Here's where Microsoft went wrong....
Microsoft went wrong long before the phone. To see what ultimately doomed the Windows phone, you have to go waaaaaay back to when Windows first became the desktop king of the world.
Windows wasn't the first graphical desktop and it certainly wasn't the best graphical desktop either, but it finally got one thing going for it that nobody else had - Visual Basic.
For all of it's flaws, Visual Basic (before .Net screwed it up) was a RAD (rapid application development) tool that just about anybody could use to write applications. And write applications they did!
As more and more people bought PCs, more and more of them found that they could write just about any app that they needed with Visual Basic. Not only that, they could sell their VB apps to other people that needed to do the same stuff.
Visual Basic is what built Windows. It is just that simple.
Fast forward to today. Microsoft killed the goose that laid the golden eggs when they replaced VB6 with a bastardized version called VB.Net. (It should have been called VB.NOT.)
VB.Net killed the RAD tool that had helped Microsoft first gain dominance on the desktop. No longer was is it a user friendly syntax with readable code. Nope. Now it was looking more like C# and had lost the readability and ease of use that enticed MILLIONS of people to learn to code in Visual Basic.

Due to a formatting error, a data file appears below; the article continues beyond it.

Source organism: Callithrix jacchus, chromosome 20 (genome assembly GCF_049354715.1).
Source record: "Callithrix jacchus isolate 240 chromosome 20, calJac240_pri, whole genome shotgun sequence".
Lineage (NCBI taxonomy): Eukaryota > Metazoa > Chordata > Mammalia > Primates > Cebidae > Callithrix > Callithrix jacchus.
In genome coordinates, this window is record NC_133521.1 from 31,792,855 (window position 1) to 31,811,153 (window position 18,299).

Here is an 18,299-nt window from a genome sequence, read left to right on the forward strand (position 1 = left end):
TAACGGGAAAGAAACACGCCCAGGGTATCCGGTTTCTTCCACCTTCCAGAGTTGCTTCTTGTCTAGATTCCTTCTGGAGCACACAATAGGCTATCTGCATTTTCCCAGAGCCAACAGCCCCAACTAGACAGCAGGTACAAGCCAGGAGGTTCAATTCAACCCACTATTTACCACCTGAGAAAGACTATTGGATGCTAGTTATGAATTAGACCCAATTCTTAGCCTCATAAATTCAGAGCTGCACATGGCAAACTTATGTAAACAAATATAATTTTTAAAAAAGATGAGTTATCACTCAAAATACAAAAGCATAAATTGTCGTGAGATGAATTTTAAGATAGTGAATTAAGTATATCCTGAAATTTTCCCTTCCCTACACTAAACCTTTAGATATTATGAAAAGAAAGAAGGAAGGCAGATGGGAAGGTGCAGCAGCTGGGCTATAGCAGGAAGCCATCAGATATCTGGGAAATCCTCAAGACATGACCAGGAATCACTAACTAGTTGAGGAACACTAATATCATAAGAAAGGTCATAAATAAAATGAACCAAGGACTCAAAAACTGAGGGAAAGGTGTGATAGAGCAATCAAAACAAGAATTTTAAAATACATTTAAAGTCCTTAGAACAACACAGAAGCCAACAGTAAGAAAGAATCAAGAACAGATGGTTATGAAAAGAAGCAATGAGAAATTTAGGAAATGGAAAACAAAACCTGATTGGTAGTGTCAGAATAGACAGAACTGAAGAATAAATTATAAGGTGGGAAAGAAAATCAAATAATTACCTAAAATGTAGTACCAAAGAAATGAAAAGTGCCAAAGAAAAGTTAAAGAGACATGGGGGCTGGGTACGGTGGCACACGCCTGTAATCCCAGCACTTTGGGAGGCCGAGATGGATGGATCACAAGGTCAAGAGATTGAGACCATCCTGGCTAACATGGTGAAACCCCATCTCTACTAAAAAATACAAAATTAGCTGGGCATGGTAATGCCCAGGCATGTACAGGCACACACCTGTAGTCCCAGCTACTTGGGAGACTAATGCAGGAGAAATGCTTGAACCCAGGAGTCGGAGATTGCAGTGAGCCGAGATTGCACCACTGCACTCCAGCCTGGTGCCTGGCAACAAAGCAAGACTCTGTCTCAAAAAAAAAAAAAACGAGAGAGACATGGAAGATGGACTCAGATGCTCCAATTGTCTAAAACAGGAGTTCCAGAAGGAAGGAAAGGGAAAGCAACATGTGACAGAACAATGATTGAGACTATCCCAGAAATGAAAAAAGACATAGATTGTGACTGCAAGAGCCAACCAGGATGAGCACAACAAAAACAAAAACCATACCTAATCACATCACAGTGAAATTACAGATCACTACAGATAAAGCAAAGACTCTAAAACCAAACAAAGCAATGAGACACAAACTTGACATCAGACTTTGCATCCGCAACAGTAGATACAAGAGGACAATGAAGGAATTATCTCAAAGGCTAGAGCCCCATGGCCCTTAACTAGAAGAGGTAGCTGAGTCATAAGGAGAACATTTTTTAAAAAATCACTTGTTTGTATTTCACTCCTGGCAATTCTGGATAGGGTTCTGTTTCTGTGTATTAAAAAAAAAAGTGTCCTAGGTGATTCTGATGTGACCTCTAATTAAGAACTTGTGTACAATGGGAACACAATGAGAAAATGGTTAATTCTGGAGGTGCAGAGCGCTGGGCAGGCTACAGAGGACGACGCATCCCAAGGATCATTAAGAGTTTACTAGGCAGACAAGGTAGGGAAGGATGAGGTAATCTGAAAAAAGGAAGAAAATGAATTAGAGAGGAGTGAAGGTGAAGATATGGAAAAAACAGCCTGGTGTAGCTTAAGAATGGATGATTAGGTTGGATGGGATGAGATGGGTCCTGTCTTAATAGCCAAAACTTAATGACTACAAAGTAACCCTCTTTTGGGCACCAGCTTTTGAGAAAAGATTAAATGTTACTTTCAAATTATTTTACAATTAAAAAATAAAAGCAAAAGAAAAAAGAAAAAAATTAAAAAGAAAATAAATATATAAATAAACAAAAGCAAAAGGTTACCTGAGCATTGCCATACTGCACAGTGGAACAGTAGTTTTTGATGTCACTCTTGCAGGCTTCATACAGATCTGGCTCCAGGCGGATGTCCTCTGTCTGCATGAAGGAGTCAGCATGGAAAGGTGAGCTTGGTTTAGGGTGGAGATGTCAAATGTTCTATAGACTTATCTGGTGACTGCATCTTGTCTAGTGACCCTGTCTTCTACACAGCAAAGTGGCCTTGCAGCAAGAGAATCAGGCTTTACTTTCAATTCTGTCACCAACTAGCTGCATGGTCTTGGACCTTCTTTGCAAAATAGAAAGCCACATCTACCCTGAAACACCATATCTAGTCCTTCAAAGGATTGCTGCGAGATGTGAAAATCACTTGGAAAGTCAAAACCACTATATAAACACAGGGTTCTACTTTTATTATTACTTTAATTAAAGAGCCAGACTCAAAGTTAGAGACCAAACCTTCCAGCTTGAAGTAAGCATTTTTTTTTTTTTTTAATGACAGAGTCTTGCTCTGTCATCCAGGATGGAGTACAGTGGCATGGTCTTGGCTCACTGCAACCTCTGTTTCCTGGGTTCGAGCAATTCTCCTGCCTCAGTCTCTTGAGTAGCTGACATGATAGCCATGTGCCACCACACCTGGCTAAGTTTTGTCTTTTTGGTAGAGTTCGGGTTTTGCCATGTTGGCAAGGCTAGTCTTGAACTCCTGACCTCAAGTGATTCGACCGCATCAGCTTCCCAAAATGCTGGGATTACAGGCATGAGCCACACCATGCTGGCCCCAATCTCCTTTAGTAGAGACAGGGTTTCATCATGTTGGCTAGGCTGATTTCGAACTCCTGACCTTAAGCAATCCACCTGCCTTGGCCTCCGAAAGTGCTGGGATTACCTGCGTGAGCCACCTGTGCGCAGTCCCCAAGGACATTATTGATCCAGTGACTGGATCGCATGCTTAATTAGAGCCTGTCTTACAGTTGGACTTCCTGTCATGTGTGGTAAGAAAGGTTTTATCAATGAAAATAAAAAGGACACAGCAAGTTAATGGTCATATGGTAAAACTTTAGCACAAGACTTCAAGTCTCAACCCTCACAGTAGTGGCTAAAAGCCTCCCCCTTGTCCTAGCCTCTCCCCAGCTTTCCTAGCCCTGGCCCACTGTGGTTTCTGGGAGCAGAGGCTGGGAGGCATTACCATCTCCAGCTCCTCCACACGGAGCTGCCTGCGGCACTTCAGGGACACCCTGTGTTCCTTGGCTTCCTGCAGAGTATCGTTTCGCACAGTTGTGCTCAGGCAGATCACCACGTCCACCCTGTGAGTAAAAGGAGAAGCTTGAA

In fact, when VB.Net was released, the number of Visual Basic programmers rapidly dropped from over 7 million to less than half that number. And the decline of Visual Basic programmers (both for hobbies/fun and office applications) has only continued to decline.
Now, here comes the next desktop. But what tools do everyday people (the same hobbyist/coders that made Windows a raging success) have to do the same on this new platform? They have nothing. they have nothing akin to the old RAD tool (Visual Basic) with which to code apps for this new platform.
So, Microsoft was stuck with professional programmers. The problem was that all of the pros were already writing apps for Android and Apple, and even they did not want to support a 3rd code base for their apps.
So there was nobody really writing apps for Windows phone, and that's why it failed.
Make something people want to use. Make it easy to use and mold for their own purposes, and your success is virtually guaranteed.
Microsoft has never really seemed to learn this lesson, and I think it will be its ultimate downfall.